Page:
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DESPITE LEGISLATIVE EFFORTS TO INTRODUCE TRANSPARENCY MEASURES, PEOPLE SEE NO CHANGE

Corruption keeps drinking society's blood

THE PEOPLE feel that corruption in Slovakia has not been slashed during the last three years, as recent allegations of corruption in top politics cause major concern among the public.
New figures on the public perception of corruption show that the introduction of several laws to cut down bribery and cronyism in this postcommunist state has made no difference in real life.
Cabinet efforts to fight corruption through introducing new legislation and amending existing laws are missing their target; the positive results of approved laws are yet to come.

THE PEOPLE feel that corruption in Slovakia has not been slashed during the last three years, as recent allegations of corruption in top politics cause major concern among the public.

New figures on the public perception of corruption show that the introduction of several laws to cut down bribery and cronyism in this postcommunist state has made no difference in real life.

Cabinet efforts to fight corruption through introducing new legislation and amending existing laws are missing their target; the positive results of approved laws are yet to come.

Current allegations of corrupt behaviour and clientelism in top state posts, including accusations against Prime Minister Mikuláš Dzurinda, are meanwhile discrediting reform efforts aimed at rooting out corruption, thus leaving people unconvinced that their official representatives in cabinet and parliament really mean their anti-corruption rhetoric.

In an annual update, transparency watchdog Transparency International Slovakia (TIS), released figures for 2003 on the so-called corruption perception index (CPI), which indicates how much corruption is seen as a problem in selected countries.

A total of 133 countries were listed this year. On a 0 - 10 scale, with 10 suggesting a corruption free society, Slovakia ranked 59th, along with countries such as Columbia and Peru, with a 3.7 index, which it has scored for the third year in a row.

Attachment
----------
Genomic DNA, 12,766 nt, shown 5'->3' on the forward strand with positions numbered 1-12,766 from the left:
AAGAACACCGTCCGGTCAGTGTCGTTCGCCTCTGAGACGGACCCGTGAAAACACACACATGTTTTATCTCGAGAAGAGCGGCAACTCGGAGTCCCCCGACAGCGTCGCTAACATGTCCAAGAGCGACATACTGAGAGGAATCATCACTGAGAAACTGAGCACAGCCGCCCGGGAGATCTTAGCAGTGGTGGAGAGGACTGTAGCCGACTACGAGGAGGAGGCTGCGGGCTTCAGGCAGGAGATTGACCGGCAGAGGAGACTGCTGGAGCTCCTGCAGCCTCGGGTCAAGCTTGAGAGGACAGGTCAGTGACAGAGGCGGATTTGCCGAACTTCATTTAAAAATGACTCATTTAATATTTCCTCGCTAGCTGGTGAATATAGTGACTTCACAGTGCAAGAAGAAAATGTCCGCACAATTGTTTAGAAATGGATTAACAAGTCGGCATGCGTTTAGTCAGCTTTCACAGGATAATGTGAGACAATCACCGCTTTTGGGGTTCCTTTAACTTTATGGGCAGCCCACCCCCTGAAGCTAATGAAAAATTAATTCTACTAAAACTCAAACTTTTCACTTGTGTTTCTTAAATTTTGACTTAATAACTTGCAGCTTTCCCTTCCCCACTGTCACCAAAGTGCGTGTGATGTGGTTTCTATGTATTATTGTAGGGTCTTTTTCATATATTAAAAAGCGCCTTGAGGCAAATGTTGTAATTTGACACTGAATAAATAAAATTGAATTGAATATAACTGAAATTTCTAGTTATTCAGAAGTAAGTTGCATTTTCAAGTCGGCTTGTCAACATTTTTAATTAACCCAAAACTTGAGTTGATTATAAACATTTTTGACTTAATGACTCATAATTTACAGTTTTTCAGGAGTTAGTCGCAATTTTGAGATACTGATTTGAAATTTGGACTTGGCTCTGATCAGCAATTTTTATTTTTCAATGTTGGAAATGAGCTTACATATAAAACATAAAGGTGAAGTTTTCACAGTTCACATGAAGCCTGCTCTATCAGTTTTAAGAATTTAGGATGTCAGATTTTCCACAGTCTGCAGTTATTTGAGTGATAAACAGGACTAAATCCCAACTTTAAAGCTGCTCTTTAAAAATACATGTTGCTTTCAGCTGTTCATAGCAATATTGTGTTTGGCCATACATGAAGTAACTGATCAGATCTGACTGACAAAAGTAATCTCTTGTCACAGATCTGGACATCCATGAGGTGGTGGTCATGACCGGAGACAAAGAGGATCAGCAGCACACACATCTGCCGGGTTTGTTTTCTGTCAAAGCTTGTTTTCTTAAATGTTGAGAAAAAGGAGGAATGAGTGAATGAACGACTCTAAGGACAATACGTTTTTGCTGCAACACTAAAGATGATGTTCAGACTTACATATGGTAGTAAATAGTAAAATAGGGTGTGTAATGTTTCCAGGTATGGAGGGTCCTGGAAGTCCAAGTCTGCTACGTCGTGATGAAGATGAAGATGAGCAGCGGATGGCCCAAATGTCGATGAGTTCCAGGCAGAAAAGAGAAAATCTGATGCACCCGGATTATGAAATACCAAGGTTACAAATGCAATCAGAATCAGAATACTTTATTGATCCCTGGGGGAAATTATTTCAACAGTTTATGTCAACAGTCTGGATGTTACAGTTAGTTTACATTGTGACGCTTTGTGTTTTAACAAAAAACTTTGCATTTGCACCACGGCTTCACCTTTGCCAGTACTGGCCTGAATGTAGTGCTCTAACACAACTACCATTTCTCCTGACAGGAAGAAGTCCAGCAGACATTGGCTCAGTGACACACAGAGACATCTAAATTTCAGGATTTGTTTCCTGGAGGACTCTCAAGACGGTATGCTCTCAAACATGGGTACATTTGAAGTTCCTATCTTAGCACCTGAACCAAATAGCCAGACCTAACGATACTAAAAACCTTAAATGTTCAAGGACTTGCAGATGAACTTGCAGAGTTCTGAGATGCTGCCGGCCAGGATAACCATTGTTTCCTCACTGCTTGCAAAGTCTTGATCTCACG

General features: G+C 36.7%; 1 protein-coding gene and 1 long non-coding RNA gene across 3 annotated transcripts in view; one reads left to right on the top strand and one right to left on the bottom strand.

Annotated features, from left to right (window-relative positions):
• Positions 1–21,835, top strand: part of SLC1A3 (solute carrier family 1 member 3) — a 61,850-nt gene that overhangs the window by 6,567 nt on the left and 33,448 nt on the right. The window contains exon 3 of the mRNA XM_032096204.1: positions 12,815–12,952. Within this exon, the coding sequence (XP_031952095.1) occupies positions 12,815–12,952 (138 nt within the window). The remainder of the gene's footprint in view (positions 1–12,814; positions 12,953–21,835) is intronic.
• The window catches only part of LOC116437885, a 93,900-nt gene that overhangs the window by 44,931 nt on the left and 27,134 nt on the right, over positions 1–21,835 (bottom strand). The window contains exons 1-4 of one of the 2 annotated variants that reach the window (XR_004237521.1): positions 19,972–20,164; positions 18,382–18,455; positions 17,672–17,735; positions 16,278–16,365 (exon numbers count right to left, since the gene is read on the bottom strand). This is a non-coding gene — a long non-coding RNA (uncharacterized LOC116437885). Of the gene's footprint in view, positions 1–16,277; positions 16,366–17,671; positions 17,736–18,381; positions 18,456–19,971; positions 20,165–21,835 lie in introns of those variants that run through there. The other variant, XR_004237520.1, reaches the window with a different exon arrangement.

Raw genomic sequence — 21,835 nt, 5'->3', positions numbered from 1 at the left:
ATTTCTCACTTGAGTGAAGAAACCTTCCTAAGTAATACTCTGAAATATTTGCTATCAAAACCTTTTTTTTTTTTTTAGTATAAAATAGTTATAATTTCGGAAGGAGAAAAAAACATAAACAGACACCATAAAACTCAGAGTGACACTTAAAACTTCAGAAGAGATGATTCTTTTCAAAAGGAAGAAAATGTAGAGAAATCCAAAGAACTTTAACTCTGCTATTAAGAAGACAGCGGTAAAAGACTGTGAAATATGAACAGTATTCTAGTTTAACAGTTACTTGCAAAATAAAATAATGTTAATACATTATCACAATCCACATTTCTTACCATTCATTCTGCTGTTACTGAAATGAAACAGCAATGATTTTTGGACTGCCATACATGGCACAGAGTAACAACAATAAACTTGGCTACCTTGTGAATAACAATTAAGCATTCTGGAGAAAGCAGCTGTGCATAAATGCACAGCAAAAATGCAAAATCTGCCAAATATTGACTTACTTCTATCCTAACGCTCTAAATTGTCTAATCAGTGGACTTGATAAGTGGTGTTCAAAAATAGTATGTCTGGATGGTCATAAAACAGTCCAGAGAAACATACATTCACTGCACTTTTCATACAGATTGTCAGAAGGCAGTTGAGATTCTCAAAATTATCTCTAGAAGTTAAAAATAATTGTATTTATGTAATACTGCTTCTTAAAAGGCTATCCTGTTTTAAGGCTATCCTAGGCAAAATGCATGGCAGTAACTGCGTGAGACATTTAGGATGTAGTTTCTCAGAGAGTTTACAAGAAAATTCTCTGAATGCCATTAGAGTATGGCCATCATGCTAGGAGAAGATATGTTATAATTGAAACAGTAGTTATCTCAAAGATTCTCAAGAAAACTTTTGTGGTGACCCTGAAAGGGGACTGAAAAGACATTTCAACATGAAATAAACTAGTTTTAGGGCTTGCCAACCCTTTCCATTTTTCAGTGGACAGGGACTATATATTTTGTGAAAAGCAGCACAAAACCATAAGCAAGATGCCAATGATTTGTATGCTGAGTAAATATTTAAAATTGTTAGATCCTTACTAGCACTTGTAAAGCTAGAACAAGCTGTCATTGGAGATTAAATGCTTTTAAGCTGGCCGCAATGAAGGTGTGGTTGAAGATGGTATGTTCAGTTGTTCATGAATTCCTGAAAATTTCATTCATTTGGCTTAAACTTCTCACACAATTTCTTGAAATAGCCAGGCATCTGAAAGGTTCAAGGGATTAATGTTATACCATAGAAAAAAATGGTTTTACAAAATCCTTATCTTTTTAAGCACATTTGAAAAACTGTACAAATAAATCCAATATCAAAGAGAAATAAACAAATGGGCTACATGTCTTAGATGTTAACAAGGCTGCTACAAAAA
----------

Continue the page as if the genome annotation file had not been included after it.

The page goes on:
At the same time, Slovakia ranked second to last before Poland of the region's transforming postcommunist democracies known as V4 countries, which also include the Czech Republic, and Hungary.

Daniela Zemanovičová, program director with TIS, said that the fact that Slovakia's index has not changed for three years in a row does not necessarily mean that the state's legislators were ignoring the problem of corruption.

"The respondents in the survey are analysts, businessmen, and regular citizens and the reason why the figure hasn't changed may be that measures that were adopted to fight corruption still haven't brought results in real life," she said.

While approved laws may inevitably require some time to bring results, the public is often confused about politicians' dedication to address corruption.

Pavel Nechala, an analyst with TIS, said that politicians often talk about the need for anti-corruption laws, but once drafts come to parliament, MPs do not support them.

"It often happens that a law is introduced with fanfare [to parliament], and it passes the first reading. [In a formal process, drafts are voted on three times to give MPs a chance to fix the original draft]. Then suddenly, a group of MPs emerges and they say that they have factual objections towards the legislation, although they never said a word during previous parliamentary discussion. As a result, the law is not passed," Nechala said.

According to Ján Hrubala, head of the cabinet's anticorruption unit, corruption is not easy to get rid of, and a series of steps are needed to cut down the problem.

"There is no single cure for corruption. Fighting it requires a series of steps," Hrubala said.

Determined to behave transparently and push forward honest practices, dozens of local businessmen recently signed a so-called anti-corruption charter, in a move initiated by Transparency International. The document binds its members to behave transparently in their business activities.

PM Mikuláš Dzurinda, who participated in the signing of the document, said that he was "not so completely naive as to think that there can be a world 100 percent free of corruption".

"But the quality of this phenomenon can either be very unpleasant or it can be so that it does not endanger society. I would be very glad if the latter was the case for Slovakia," Dzurinda said.

Ironically, Dzurinda himself is now facing allegations of cronyism. Recently, the sacked head of the National Security Office (NBÚ), Ján Mojžiš, said that in 2001, Dzurinda tried to persuade him to change the NBÚ's decision to deny security clearance to the firm KISS. As a result of the decision, the firm lost an Sk800 million (€1.9 million) tender that was part of the state information system Govnet project.

Dzurinda has denied these claims. If such allegations remain unsolved, TIS officials said, it harms the country's morale and reassures common people that politicians do not genuinely try to address the issue of corruption.

"For a common citizen, solving corruption cases and allegations relating to top positions would be a signal that there is a genuine will to address the issue," said Zemanovičová.

Among problematic issues concerning the legislators and top officials, issues such as changing the law on the financing of political parties, the law on conflict of interest, and a law reducing the immunity of MPs have remained on the agenda for years, despite promises to address them.

"Scandals, as we are seeing them now, however, can also have a positive impact because they can create public pressure for systematic changes. So far, however, almost nothing is happening [to fix the laws] in big politics," Zemanovičová said.

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